New Orleans French Quarter Memories
For all of us that grew up in and around New Orleans, the French Quarter played a major role in our lives. Can’t you remember as a teenager on Friday and Saturday nights driving up and down Bourbon Street? Or maybe after a date, it was a late night of coffee and beignets at Morning Call or Café’ du Monde. Who can’t remember walking up and down Bourbon and Canal Street on hot and cold Mardi Gras days? These are all the cherished memories that provide the foundation for our love of the French Quarter.
How will current and future generations remember our beloved French Quarter? When they think of the New Orleans French Quarter, will they remember it with fear amplified by New Orleans policemen on every corner? Or will it be the sights and smells of the French Quarter – policemen on every corner, trash and the stench of uncollected garbage? Will they share our love or will it become a place merely to generate tourist dollars to feed other parts of the City?
After Hurricane Katrina the New Orleans French Quarter was revitalized, not by tourists, but rather local residents. Together we all realized the health and welfare of the French Quarter, as well as our love for it, was not only important, but vital to our recovery.
Now, eight years later, the Katrina money designated for the New Orleans French Quarter has been spent on other things. The promise of British Petroleum (BP) money ($15 million) for tourism in the French Quarter has and continues to be spent on attorneys and solving the City of New Orleans and State of Louisiana budget annual budget problems.
Our historic French Quarter can and must be saved! Both current and past actions of our politicians clearly show that can’t be trusted to do “the right thing.” It is our responsibility as citizens to preserve for future generations our wonderful legacy. But, it can’t happen without our involvement.
Saving the French Quarter
The following is just a short list of the things that “must” be done:
- Clean up the filth in the entire French Quarter – as we drive from New Orleans Airport to downtown, the trash & filth seems to multiply. How embarrassed are you when you see the filth in the French Quarter and smell the odors that reek from the streets? When Sidney Torres’ company SDT Waste was in charge of the French Quarter, it was clean and smelled wonderful. One of Mayor Landrieu’s first actions when elected was to renegotiate and reduce SDT’s contract by 25% – the filth and trash in the French Quarter has been back since that time. It makes you wonder about Landrieu’s priorities!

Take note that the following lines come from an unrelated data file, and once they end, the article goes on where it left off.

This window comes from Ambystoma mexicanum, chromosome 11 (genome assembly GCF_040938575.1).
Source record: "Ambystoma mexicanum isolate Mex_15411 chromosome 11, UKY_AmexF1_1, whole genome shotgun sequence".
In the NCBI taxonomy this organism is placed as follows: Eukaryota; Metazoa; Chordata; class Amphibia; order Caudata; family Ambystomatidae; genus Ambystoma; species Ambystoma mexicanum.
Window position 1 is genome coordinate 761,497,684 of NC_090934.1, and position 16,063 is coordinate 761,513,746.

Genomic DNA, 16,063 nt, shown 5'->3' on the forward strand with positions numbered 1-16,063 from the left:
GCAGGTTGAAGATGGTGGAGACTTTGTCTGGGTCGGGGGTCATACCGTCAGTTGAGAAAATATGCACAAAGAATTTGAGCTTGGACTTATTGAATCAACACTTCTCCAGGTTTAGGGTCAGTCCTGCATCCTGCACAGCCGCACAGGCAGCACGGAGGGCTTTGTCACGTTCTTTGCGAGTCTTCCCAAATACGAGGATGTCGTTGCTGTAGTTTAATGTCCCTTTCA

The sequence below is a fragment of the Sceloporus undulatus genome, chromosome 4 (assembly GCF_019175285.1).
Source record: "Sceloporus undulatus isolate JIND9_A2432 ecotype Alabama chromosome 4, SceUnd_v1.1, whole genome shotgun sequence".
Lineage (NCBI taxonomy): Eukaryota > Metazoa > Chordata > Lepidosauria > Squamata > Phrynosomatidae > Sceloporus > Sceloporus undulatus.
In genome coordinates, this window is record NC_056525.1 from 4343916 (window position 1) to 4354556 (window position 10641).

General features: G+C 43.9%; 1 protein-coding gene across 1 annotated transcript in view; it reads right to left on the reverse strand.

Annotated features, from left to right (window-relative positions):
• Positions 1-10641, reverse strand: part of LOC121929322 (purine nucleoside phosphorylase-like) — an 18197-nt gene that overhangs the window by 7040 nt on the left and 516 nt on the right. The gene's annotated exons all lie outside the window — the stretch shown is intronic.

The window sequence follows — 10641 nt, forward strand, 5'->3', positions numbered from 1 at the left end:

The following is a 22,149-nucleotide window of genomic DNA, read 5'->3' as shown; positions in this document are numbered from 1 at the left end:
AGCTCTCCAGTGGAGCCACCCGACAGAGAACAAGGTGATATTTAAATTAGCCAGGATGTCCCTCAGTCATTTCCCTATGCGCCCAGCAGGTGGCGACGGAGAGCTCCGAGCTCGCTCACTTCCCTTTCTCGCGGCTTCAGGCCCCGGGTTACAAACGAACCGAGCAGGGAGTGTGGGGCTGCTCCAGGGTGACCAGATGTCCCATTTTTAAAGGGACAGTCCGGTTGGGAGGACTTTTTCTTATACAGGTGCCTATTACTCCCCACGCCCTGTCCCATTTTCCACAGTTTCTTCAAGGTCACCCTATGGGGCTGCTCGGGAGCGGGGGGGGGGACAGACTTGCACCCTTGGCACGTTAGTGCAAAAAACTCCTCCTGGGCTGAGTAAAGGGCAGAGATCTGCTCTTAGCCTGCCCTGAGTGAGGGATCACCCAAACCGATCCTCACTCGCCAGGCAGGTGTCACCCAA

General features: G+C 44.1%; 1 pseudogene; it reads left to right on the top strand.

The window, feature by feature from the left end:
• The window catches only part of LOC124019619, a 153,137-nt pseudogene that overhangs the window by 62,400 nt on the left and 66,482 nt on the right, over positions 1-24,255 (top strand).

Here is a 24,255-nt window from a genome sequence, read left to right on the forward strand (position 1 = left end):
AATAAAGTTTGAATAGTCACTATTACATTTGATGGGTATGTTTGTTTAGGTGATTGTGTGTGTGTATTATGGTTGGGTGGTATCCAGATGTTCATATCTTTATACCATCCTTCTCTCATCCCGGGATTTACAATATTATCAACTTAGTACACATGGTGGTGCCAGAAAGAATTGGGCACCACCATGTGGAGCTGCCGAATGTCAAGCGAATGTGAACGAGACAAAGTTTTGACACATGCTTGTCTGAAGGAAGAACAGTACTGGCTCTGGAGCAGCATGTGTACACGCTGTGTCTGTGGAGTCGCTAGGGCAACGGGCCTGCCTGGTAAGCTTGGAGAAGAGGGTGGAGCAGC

- Demand better police protection – we all know the area between Iberville and Canal Street on Bourbon is one of the most dangerous places in the French Quarter – yet, gun fights continue to occur there. The next time you travel in the French Quarter, watch the NOPD – they are clustered together, chewing the fat as local residents and tourists face the criminal element alone.
- Give Away Programs by the Mayor’s office – think about using the hundreds of dollars wasted by the French Market Corporation with below rate Commercial space and apartments in the Upper Pontalba – just think what could be done with that money if it was used in an open and honest manner.
- And On & On – seldom does a day pass that we don’t hear of more corruption or “good ole boy deals” in the City of New Orleans – whether it’s the Sewerage & Water Board, the Airport, the Lakefront, or so many others – these are funds that could go to saving and beautifying the French Quarter.
Can you imagine not having a French Quarter to share with future generations? If we allow the crime, filth, and political corruption to continue, it may not be there to share. Just because you live in Jefferson, St. Tammany, St. John, St. Charles, St. Bernard, or any other of the surrounding parishes, don’t think what goes on in New Orleans doesn’t impact you. In the famous words of John F. Kennedy, “a rising tide lifts all boats.” We are all together in the New Orleans boat. If we don’t all get involved with what’s happening in the French Quarter, we will all face the consequences of “the falling tide.”
Together we can make the changes necessary to save the New Orleans French Quarter. But you must get involved. I welcome your comments and thoughts.